Payer Performance: How to not be bullied by insurance payers.

How do you manage the conditions in which bullying, an extreme form of coercion, occurs so that it is no longer an acceptable act in your practice?

Common advice tells us that we should not allow the victims to blame themselves for being bullied, however in this case should we make an exception?

In what way are you enabling yourself to be bullied?

Do you know what services are paying well and what services are actually losing you money?

What is Payer Performance?

Payer Performance is the act of comparing how each insurance plan is paying you for the types of services you provide. Their performance is measured by how efficient, transparent and consistent the payments are.

Efficiency, Transparency, and Consistency

In general, Payer Performance is determined by 3 main factors:

Efficiency:
How quickly does payment come after the claim has been submitted and how often do claims need to be resubmitted.

Transparency:
How much insight do you have into why or why not a claim is getting paid in full, on time, or at all.

Consistency:
How predictable is the rate and amount of payment for each insurance plan.
Are they paying the same amount for same procedure every time? Can you expect payment within a certain time frame so you can judge your incoming money.

Charges vs. Reimbursement: Tracking the Gap

In the previous lesson we talked about the calculation of charges v. reimbursement.

I like to call this “tracking the gap”.

This is the difference between what you expect to get paid based on contracted rates with the Insurance Plan (Charges) on a particular service and what you actually get paid (Reimbursement).

You should be calculating this for each insurance plan so you can track who is paying you what they say they will.

Why do insurance plans pay different amounts for the same service?

It is important to understand the basics of how an insurance company works to understand why you get paid less than you ask for in the first place.

What is Risk Adjustment?

Risk adjustment is the calculation by which insurance companies make sure they bring enough money in to cover outgoing claims, overhead, and PROFITS.

Yes, people. Insurance companies are in the business of making profit. BIG PROFIT.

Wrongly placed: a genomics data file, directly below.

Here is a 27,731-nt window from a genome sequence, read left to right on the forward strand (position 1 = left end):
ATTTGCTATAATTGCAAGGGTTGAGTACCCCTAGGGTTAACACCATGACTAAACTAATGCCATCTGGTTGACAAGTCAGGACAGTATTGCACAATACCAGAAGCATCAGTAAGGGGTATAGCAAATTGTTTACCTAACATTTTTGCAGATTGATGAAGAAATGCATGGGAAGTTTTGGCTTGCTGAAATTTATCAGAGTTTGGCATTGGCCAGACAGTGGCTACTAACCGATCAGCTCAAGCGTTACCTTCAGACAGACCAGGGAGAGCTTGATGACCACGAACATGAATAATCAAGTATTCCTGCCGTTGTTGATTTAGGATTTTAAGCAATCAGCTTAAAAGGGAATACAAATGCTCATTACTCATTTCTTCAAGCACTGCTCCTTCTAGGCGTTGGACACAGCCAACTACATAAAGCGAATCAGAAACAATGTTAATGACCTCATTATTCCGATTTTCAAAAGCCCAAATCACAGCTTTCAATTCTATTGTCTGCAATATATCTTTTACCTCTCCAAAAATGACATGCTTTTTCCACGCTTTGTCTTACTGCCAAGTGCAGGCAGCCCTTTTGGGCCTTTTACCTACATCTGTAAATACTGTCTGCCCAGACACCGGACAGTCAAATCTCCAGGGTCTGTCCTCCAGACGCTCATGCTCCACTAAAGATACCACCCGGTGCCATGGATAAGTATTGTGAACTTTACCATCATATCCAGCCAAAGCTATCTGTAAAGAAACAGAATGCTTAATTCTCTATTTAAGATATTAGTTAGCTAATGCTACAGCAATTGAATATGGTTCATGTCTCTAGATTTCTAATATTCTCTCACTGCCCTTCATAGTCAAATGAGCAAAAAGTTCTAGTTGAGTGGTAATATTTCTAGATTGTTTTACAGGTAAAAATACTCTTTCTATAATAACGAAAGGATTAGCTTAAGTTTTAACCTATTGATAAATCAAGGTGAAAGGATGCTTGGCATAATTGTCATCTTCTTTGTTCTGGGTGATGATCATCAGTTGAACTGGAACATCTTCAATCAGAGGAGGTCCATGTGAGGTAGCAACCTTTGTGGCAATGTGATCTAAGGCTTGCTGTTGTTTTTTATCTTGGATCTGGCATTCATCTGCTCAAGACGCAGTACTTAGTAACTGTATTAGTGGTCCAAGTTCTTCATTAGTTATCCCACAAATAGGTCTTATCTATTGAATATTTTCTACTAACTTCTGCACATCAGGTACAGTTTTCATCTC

Remember that Insurance Companies are financial asset companies first, then they happen to be healthcare companies second.

Risk adjustment is a complex issue and there is a lot of data about it, I would encourage you to visit the CMS website to get a least a basic understanding of how it works within population health guidelines.

You need to be aware of risk adjustment because of one simple reason. When you get denied or underpaid for a service, it is not about YOU or your contract.

You can fight to negotiate your contract all you want but the bottom line is when the insurance plan needs to make its annual report numbers it will shave payments.

Don’t Be a Victim, Carry a Big Stick, and Create a Payer Report Card

You can create a report card, it will let you know how each insurance plan is doing against the others and you can be in control of your own destiny.

Here is your power tool:

Use the report card worksheet to compare and analyze your insurance plan reimbursement trends.

Use it to track your average reimbursements for each insurance plan and compare them to each other.

How to Not Be Bullied by Insurance Companies

When it comes to participating in any Insurance Network Plan it is your choice.

Remember that no one is forcing you to accept that insurance plan, that contract, or those payments.

Yes, if you drop a certain plan then you run the risk of losing a subset of patients and that may impact your practice cash flow.

***But what is your opportunity cost?***

In other words, how much harder are you working to make up for the shortfall in reimbursements by some insurance plans.

The common feeling is that we can’t “trust” insurance companies when it comes to paying for services.

Don’t worry about how much you trust the payer to pay.

Here’s what you should worry about:

Do you trust the insight and knowledge you have about each procedure and what will be paid? Is it consistent? You want to feel good and confident about what is being paid and when.

My Simple 3R Formula to be master of your own destiny.

When you are empowered with a report card then you know what type of impact it will have on your practice to drop one network or focus on recruiting more members of a better performing plan.

Here are the things you should be doing with that information to be in control:

1. Review:
Review your payments, contracts and relationship with plans who perform poorly.

2. Restrict:
Drop or restrict procedures that are dragging you down.

3. Recruit:
Actively recruit patients from better performing services and payers.
(Yes, Marketing Works.)

 

About The Author

James Riviezzo

Over the past decade, I have served over 50,000 (mostly) satisfied patients. I have tracked measured and documented what makes a successful practice inside (and outside) the third party payer and oversight system of medicine.